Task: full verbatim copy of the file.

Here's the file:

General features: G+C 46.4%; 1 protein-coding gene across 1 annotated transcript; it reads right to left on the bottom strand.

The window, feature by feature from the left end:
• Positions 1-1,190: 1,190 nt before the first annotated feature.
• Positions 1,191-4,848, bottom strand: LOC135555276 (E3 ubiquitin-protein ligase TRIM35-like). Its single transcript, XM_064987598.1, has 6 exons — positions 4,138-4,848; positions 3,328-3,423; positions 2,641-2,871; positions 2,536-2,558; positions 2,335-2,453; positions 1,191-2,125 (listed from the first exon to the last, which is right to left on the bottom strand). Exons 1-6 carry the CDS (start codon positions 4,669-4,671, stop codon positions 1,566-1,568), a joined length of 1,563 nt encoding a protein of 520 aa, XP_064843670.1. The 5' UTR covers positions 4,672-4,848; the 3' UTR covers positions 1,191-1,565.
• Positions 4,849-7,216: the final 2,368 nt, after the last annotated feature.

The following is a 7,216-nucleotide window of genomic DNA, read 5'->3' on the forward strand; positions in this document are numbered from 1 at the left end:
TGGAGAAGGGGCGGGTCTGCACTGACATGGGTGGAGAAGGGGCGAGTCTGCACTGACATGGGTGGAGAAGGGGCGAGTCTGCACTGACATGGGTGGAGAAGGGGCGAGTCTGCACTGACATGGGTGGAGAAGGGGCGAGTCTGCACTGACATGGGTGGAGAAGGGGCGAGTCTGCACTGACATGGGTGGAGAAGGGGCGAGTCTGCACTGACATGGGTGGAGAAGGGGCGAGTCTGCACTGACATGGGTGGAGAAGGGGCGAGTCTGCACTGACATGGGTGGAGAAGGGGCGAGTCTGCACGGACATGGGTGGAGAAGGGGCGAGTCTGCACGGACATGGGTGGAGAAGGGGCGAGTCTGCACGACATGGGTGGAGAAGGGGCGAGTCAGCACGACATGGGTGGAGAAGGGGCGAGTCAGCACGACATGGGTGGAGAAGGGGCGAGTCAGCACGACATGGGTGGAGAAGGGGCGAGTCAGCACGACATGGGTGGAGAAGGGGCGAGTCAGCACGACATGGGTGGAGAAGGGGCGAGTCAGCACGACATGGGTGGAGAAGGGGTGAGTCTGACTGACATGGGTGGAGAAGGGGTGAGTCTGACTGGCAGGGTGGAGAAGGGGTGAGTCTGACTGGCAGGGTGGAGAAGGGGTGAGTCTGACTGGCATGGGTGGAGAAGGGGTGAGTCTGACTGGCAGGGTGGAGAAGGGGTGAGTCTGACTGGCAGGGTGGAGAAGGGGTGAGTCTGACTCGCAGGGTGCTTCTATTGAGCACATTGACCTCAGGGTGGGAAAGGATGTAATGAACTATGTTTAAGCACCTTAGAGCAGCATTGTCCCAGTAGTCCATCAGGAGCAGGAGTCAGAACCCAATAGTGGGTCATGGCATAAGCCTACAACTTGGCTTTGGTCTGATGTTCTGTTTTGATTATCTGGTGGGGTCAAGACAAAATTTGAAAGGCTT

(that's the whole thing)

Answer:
General features: G+C 46.4%; 1 protein-coding gene across 1 annotated transcript; it reads right to left on the bottom strand.

The window, feature by feature from the left end:
• Positions 1-1,190: 1,190 nt before the first annotated feature.
• Positions 1,191-4,848, bottom strand: LOC135555276 (E3 ubiquitin-protein ligase TRIM35-like). Its single transcript, XM_064987598.1, has 6 exons — positions 4,138-4,848; positions 3,328-3,423; positions 2,641-2,871; positions 2,536-2,558; positions 2,335-2,453; positions 1,191-2,125 (listed from the first exon to the last, which is right to left on the bottom strand). Exons 1-6 carry the CDS (start codon positions 4,669-4,671, stop codon positions 1,566-1,568), a joined length of 1,563 nt encoding a protein of 520 aa, XP_064843670.1. The 5' UTR covers positions 4,672-4,848; the 3' UTR covers positions 1,191-1,565.
• Positions 4,849-7,216: the final 2,368 nt, after the last annotated feature.

The following is a 7,216-nucleotide window of genomic DNA, read 5'->3' on the forward strand; positions in this document are numbered from 1 at the left end:
TGGAGAAGGGGCGGGTCTGCACTGACATGGGTGGAGAAGGGGCGAGTCTGCACTGACATGGGTGGAGAAGGGGCGAGTCTGCACTGACATGGGTGGAGAAGGGGCGAGTCTGCACTGACATGGGTGGAGAAGGGGCGAGTCTGCACTGACATGGGTGGAGAAGGGGCGAGTCTGCACTGACATGGGTGGAGAAGGGGCGAGTCTGCACTGACATGGGTGGAGAAGGGGCGAGTCTGCACTGACATGGGTGGAGAAGGGGCGAGTCTGCACTGACATGGGTGGAGAAGGGGCGAGTCTGCACGGACATGGGTGGAGAAGGGGCGAGTCTGCACGGACATGGGTGGAGAAGGGGCGAGTCTGCACGACATGGGTGGAGAAGGGGCGAGTCAGCACGACATGGGTGGAGAAGGGGCGAGTCAGCACGACATGGGTGGAGAAGGGGCGAGTCAGCACGACATGGGTGGAGAAGGGGCGAGTCAGCACGACATGGGTGGAGAAGGGGCGAGTCAGCACGACATGGGTGGAGAAGGGGCGAGTCAGCACGACATGGGTGGAGAAGGGGTGAGTCTGACTGACATGGGTGGAGAAGGGGTGAGTCTGACTGGCAGGGTGGAGAAGGGGTGAGTCTGACTGGCAGGGTGGAGAAGGGGTGAGTCTGACTGGCATGGGTGGAGAAGGGGTGAGTCTGACTGGCAGGGTGGAGAAGGGGTGAGTCTGACTGGCAGGGTGGAGAAGGGGTGAGTCTGACTCGCAGGGTGCTTCTATTGAGCACATTGACCTCAGGGTGGGAAAGGATGTAATGAACTATGTTTAAGCACCTTAGAGCAGCATTGTCCCAGTAGTCCATCAGGAGCAGGAGTCAGAACCCAATAGTGGGTCATGGCATAAGCCTACAACTTGGCTTTGGTCTGATGTTCTGTTTTGATTATCTGGTGGGGTCAAGACAAAATTTGAAAGGCTT